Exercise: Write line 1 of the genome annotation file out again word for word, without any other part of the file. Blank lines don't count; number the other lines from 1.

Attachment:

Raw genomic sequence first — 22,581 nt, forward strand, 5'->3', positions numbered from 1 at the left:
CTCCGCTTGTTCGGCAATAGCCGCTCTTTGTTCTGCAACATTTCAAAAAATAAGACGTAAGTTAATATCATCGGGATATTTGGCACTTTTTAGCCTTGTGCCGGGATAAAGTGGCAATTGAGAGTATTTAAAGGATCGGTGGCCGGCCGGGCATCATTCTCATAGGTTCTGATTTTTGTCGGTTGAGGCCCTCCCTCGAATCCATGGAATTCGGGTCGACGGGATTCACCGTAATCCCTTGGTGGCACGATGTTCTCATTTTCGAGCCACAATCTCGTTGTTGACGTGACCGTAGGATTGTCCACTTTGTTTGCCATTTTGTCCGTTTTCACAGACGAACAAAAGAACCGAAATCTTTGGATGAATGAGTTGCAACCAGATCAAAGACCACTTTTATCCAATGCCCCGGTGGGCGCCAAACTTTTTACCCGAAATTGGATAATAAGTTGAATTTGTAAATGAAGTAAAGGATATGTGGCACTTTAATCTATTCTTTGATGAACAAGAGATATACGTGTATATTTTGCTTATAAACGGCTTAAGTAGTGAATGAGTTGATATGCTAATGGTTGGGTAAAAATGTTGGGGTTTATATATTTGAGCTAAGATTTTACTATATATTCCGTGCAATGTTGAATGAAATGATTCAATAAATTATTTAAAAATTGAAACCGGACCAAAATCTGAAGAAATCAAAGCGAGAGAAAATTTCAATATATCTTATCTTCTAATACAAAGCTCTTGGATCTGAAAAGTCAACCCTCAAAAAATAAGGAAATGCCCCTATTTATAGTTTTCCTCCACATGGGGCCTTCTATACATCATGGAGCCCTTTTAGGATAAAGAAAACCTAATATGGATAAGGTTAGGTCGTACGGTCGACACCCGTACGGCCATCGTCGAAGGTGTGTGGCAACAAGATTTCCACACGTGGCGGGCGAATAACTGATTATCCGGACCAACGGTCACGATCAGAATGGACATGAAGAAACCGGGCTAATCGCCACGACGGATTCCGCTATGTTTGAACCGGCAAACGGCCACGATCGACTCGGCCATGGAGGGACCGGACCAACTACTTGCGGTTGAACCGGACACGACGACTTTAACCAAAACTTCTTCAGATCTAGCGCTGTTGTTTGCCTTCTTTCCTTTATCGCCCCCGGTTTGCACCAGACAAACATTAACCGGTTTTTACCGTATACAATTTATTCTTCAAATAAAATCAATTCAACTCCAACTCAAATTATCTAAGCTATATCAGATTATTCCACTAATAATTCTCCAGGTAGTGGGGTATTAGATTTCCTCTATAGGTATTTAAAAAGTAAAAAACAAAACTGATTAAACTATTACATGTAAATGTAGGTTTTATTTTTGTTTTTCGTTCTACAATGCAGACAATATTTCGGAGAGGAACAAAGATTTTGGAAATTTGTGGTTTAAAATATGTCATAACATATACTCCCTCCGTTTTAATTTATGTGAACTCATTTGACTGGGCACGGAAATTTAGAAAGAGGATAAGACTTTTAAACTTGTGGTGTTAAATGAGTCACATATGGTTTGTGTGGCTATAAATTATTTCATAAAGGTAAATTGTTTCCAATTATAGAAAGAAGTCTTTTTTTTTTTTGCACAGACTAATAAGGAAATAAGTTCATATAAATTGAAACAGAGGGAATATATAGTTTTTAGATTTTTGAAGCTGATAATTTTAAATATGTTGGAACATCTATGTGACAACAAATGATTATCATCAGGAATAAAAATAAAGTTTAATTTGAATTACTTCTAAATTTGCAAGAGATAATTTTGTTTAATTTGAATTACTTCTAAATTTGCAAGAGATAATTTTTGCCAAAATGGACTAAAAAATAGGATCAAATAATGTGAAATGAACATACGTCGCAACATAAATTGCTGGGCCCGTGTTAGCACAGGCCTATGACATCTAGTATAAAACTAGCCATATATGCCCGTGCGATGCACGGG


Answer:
Raw genomic sequence first — 22,581 nt, forward strand, 5'->3', positions numbered from 1 at the left: